The report, Adolescent Girls in Crisis: Voices from South Sudan, is based on a survey conducted with 249 girls aged 10 to 19 years in 5 different locations in South Sudan on their daily experiences of survival in the war-torn country. One in four girls interviewed said they considered ending their lives in the last 12 months.
Besides the survey, in-depth discussions were held with girls in South Sudan as well as girls who have crossed the border into Uganda.
The girls have reported facing threats of murder, abduction, rape and sexual assault which often occur when the girls leave their homes to fetch food, water or firewood for their families.
Girls feel unsafe
People can easily be killed or shot dead at night time - Girl, Juba
“I do not feel safe walking around during the day because girls often become victims of rape in the area,” said a girl in Nimule.
About 4 million people have been displaced from the conflict in South Sudan and about 2.4 million of them are children. The UN estimates, almost 2 million girls and women are at risk of gender based violence.
“We will be beaten by unknown people. Because the security is not good a night. People can easily be killed or shot dead at night time,” said a girl from Juba.
Our response must address adolescent girls' unique needs
We are calling for dedicated humanitarian programmes that protect adolescent girls and address the unique challenges they face at multiple levels, as risks faced by adolescent girls in protracted crises are different to those faced by adolescent boys and adult women.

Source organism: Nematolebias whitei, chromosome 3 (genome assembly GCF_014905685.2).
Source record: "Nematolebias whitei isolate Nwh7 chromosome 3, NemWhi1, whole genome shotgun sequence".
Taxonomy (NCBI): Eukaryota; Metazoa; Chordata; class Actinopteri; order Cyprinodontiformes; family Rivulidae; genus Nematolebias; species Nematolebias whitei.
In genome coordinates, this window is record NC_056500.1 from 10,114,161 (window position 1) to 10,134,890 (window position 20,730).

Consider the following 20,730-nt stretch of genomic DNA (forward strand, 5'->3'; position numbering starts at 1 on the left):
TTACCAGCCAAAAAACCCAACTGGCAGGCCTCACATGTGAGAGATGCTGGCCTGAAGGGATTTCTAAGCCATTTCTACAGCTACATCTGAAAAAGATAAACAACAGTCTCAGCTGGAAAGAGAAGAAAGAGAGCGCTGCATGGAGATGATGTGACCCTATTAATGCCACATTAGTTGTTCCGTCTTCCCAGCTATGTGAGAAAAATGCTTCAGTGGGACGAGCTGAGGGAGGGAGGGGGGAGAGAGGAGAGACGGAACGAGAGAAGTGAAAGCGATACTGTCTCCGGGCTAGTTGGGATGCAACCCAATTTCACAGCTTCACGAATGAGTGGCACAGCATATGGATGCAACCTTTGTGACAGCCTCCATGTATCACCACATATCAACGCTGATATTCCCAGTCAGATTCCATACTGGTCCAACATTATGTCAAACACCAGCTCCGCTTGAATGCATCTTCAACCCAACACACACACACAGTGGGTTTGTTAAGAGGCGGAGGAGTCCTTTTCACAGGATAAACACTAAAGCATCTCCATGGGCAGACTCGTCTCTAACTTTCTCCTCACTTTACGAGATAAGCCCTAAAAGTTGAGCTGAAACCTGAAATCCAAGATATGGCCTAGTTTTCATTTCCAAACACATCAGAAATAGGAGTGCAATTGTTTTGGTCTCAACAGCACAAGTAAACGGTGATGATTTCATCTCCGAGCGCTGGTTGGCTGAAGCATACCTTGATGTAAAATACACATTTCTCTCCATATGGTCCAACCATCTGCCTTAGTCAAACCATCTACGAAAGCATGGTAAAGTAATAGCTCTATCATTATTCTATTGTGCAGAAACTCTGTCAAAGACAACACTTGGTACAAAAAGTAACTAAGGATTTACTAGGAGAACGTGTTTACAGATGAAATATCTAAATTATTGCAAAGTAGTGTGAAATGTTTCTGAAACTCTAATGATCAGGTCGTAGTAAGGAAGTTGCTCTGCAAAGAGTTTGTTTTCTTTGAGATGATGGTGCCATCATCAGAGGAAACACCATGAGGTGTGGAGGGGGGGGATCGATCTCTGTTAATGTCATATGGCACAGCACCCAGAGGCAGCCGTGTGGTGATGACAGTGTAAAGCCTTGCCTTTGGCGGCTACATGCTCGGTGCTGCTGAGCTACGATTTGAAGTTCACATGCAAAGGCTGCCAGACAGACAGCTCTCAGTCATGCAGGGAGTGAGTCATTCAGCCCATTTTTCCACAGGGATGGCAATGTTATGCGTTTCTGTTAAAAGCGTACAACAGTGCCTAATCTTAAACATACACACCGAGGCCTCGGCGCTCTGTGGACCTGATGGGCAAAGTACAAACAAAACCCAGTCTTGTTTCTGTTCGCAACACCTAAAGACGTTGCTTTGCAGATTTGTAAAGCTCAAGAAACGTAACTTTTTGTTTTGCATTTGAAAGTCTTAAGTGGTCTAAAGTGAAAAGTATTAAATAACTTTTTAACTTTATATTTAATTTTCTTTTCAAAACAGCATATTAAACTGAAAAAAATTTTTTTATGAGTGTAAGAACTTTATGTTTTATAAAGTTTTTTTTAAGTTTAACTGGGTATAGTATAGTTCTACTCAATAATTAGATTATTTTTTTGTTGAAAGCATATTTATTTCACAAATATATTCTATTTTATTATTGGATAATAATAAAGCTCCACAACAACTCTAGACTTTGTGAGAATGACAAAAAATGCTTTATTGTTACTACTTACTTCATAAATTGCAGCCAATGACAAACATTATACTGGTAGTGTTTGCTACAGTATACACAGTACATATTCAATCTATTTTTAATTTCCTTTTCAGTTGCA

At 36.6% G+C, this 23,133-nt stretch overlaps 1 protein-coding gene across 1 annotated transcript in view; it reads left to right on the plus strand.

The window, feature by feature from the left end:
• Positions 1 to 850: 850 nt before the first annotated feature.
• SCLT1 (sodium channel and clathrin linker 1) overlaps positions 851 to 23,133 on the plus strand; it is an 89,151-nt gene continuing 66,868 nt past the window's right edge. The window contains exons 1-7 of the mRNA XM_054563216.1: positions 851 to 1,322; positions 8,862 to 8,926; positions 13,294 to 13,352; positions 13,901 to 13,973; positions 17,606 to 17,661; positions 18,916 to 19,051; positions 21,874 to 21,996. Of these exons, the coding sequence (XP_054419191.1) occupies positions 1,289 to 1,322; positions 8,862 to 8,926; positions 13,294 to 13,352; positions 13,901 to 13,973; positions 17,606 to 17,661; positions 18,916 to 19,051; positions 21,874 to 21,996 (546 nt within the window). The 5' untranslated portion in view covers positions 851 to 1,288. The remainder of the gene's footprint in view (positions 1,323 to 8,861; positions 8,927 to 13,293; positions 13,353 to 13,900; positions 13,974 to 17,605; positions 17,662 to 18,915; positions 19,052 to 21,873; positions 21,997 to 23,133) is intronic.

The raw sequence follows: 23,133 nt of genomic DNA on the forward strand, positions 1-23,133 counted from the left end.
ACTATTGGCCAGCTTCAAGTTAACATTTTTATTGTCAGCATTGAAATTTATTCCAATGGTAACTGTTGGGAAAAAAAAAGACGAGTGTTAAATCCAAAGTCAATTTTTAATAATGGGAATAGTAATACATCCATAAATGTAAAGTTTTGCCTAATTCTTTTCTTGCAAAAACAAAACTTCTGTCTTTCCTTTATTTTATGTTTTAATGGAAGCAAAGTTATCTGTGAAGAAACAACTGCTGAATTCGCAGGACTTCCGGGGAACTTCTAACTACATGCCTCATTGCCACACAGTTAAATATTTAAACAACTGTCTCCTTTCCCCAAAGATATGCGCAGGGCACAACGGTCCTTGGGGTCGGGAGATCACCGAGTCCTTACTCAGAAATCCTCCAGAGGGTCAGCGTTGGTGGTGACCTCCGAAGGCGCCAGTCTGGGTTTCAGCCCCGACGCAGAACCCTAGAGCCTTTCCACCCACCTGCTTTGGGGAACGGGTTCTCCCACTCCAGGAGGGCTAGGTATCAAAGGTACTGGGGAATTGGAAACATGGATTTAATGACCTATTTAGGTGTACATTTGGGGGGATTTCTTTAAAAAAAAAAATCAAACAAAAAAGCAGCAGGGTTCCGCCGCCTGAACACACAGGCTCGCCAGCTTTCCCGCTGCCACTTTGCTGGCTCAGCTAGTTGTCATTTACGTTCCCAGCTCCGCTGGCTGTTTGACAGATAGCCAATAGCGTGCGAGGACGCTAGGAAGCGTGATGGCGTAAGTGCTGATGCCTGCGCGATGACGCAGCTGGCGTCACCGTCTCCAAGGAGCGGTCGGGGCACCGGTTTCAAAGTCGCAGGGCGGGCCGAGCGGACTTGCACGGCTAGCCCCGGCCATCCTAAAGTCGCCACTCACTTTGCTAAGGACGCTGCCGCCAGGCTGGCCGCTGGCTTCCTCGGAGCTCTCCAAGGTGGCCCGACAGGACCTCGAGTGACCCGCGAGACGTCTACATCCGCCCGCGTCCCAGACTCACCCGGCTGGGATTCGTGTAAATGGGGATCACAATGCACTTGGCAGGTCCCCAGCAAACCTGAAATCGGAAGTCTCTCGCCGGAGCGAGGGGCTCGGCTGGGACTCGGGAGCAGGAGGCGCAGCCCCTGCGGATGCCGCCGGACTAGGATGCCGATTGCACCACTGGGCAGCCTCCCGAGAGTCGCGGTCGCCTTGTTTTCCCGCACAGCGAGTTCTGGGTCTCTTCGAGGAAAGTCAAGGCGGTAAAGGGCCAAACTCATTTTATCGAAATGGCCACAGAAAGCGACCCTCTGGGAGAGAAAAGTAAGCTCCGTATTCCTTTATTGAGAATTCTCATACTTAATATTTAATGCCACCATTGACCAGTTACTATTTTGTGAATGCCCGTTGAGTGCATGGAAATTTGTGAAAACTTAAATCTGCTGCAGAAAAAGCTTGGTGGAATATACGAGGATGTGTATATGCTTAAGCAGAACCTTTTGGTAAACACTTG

George Otim, Plan International’s Country Director in South Sudan, said: “So far the humanitarian response has not focused enough on the needs of adolescent girls. These girls have endured some of the most horrendous hardships imaginable.
“Without tailored support - which focuses on the needs of adolescent girls - they will continue to face threats of physical and sexual violence.
“If we are to help give these girls some hope for the future we must see an end to the conflict in South Sudan. But while it continues, we need to tailor support around gender and age so that adolescent girls feel safe from violence and can continue with their education.”
Girls are affected physically and mentally
75% of the girls interviewed reported that their state of mind was negatively affected due to the conflict. A third of the girls surveyed said they had been injured as a result of the conflict and 13% said they had been abducted at some point. Local experts who took part in the study attributed much of the mental health difficulties faced by girls to fear or past experiences of physical or sexual violence.
A local NGO official in Torit said depression, isolation and trauma are some of the major mental health issues faced by local girls. “What has caused these is the war because many of them lost their parents during the war, some of their parents were killed right in front of them, and others experienced rape.”
The lack of access to sufficient food is also a huge concern. All adolescent girls who took part in the study were worried about the growing food insecurity and the majority spoke of going to bed hungry.
“Before the conflict, we used to eat three times a day but nowadays we are eating once a day due to money problems,” said a girl in Nimule.
Voices from South Sudan
The report reveals South Sudan’s complex crisis is hitting adolescent girls hard on multiple levels ranging from physical insecurity and food insecurity to consequences for their education and healthcare. Girls shared their experiences of leaving school altogether to help the family generate income or having been forced into marriage.
The overwhelming impact of these multiple barriers is that girls feel they have little hope for the future.
“I am pessimistic about the future because I think things are going to get worse – intense war in the country, rampant sickness among the people, economic crisis, high rate of poverty within the community, poor education system and hospitals,” said a girl in Torit.
The report is part of a series of publications highlighting the plight of adolescent girls in some of the world’s worst protracted emergencies which will be published over the summer of 2018.